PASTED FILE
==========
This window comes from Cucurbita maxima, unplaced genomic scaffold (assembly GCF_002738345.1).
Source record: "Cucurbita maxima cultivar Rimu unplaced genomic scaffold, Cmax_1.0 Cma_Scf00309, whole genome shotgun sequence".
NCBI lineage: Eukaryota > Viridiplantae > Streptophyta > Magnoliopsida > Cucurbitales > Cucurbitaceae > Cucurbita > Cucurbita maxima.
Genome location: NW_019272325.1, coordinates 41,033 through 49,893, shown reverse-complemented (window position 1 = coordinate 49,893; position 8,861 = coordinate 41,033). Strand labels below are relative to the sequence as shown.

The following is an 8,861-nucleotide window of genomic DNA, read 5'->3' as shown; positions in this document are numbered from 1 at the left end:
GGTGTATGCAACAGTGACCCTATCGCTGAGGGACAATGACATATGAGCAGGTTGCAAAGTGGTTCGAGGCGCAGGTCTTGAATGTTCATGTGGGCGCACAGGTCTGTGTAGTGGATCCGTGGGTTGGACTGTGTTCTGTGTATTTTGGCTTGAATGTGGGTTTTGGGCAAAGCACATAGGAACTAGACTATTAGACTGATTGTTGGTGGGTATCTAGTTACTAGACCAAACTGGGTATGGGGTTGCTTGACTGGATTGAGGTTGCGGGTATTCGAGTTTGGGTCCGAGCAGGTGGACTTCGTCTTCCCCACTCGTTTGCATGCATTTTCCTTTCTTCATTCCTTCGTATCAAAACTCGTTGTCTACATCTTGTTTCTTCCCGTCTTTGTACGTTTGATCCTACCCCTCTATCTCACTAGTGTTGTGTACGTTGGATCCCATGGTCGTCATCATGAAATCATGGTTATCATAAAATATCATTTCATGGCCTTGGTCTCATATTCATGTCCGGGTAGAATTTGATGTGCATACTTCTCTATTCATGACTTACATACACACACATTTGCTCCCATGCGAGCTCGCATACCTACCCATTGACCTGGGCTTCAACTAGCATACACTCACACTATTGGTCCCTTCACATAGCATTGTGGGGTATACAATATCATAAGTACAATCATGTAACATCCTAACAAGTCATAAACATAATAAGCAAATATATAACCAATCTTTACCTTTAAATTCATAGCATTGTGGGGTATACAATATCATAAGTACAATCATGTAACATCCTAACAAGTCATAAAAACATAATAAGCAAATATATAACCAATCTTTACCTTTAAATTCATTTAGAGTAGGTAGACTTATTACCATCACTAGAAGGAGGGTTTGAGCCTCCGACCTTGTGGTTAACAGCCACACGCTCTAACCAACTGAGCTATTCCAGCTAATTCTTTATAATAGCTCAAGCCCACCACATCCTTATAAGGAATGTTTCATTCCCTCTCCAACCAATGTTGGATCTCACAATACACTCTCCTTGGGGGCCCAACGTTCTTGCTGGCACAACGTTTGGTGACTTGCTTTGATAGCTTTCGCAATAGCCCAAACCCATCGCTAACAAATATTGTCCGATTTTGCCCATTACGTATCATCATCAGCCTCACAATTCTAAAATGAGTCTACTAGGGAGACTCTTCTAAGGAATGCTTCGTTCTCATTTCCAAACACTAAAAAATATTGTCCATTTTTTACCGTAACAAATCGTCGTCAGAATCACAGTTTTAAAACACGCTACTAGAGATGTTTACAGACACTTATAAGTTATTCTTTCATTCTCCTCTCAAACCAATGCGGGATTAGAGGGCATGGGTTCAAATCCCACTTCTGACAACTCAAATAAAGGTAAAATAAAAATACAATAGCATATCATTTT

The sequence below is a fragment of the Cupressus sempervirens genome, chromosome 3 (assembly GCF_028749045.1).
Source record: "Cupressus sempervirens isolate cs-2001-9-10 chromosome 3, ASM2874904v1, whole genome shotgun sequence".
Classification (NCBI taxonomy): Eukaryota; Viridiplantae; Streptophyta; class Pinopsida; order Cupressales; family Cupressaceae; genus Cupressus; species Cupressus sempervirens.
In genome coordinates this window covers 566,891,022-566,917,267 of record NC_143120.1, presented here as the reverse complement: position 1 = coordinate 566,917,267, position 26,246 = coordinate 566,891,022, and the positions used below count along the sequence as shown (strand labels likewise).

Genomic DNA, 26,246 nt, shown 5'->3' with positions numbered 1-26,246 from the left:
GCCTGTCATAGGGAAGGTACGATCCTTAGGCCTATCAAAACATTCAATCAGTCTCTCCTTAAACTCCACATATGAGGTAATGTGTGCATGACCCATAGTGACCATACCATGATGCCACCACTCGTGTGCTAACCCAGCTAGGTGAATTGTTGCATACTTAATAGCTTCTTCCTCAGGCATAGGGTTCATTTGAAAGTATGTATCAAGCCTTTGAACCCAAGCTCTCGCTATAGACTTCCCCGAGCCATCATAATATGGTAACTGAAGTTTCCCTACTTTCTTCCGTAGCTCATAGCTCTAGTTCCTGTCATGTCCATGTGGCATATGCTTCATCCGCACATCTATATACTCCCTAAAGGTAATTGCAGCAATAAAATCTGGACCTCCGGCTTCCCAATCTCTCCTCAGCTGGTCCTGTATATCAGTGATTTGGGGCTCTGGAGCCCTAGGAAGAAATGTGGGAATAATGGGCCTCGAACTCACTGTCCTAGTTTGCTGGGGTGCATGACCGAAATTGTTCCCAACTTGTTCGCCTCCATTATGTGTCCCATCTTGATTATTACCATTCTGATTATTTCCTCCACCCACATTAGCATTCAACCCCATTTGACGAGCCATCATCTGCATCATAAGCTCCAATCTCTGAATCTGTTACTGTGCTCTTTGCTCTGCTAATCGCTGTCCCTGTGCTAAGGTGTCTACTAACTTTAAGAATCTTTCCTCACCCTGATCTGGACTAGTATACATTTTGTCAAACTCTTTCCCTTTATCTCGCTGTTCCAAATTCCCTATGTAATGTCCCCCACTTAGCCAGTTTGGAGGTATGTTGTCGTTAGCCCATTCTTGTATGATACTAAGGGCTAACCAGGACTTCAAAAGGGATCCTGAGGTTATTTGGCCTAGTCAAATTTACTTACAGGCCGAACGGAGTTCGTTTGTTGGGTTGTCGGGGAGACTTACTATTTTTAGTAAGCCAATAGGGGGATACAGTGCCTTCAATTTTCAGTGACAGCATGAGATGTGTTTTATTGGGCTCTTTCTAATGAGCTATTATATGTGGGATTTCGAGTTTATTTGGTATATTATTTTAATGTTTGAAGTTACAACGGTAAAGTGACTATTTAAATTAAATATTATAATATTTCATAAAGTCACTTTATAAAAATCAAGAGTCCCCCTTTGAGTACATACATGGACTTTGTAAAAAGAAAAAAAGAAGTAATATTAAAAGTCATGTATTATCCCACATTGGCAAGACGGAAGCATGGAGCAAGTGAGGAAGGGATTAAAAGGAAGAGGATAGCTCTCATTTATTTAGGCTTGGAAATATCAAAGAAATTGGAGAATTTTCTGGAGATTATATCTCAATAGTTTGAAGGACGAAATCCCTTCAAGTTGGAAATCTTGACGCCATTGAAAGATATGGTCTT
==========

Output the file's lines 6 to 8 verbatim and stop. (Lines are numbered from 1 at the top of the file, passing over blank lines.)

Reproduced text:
GGTGTATGCAACAGTGACCCTATCGCTGAGGGACAATGACATATGAGCAGGTTGCAAAGTGGTTCGAGGCGCAGGTCTTGAATGTTCATGTGGGCGCACAGGTCTGTGTAGTGGATCCGTGGGTTGGACTGTGTTCTGTGTATTTTGGCTTGAATGTGGGTTTTGGGCAAAGCACATAGGAACTAGACTATTAGACTGATTGTTGGTGGGTATCTAGTTACTAGACCAAACTGGGTATGGGGTTGCTTGACTGGATTGAGGTTGCGGGTATTCGAGTTTGGGTCCGAGCAGGTGGACTTCGTCTTCCCCACTCGTTTGCATGCATTTTCCTTTCTTCATTCCTTCGTATCAAAACTCGTTGTCTACATCTTGTTTCTTCCCGTCTTTGTACGTTTGATCCTACCCCTCTATCTCACTAGTGTTGTGTACGTTGGATCCCATGGTCGTCATCATGAAATCATGGTTATCATAAAATATCATTTCATGGCCTTGGTCTCATATTCATGTCCGGGTAGAATTTGATGTGCATACTTCTCTATTCATGACTTACATACACACACATTTGCTCCCATGCGAGCTCGCATACCTACCCATTGACCTGGGCTTCAACTAGCATACACTCACACTATTGGTCCCTTCACATAGCATTGTGGGGTATACAATATCATAAGTACAATCATGTAACATCCTAACAAGTCATAAACATAATAAGCAAATATATAACCAATCTTTACCTTTAAATTCATAGCATTGTGGGGTATACAATATCATAAGTACAATCATGTAACATCCTAACAAGTCATAAAAACATAATAAGCAAATATATAACCAATCTTTACCTTTAAATTCATTTAGAGTAGGTAGACTTATTACCATCACTAGAAGGAGGGTTTGAGCCTCCGACCTTGTGGTTAACAGCCACACGCTCTAACCAACTGAGCTATTCCAGCTAATTCTTTATAATAGCTCAAGCCCACCACATCCTTATAAGGAATGTTTCATTCCCTCTCCAACCAATGTTGGATCTCACAATACACTCTCCTTGGGGGCCCAACGTTCTTGCTGGCACAACGTTTGGTGACTTGCTTTGATAGCTTTCGCAATAGCCCAAACCCATCGCTAACAAATATTGTCCGATTTTGCCCATTACGTATCATCATCAGCCTCACAATTCTAAAATGAGTCTACTAGGGAGACTCTTCTAAGGAATGCTTCGTTCTCATTTCCAAACACTAAAAAATATTGTCCATTTTTTACCGTAACAAATCGTCGTCAGAATCACAGTTTTAAAACACGCTACTAGAGATGTTTACAGACACTTATAAGTTATTCTTTCATTCTCCTCTCAAACCAATGCGGGATTAGAGGGCATGGGTTCAAATCCCACTTCTGACAACTCAAATAAAGGTAAAATAAAAATACAATAGCATATCATTTT

The sequence below is a fragment of the Cupressus sempervirens genome, chromosome 3 (assembly GCF_028749045.1).
Source record: "Cupressus sempervirens isolate cs-2001-9-10 chromosome 3, ASM2874904v1, whole genome shotgun sequence".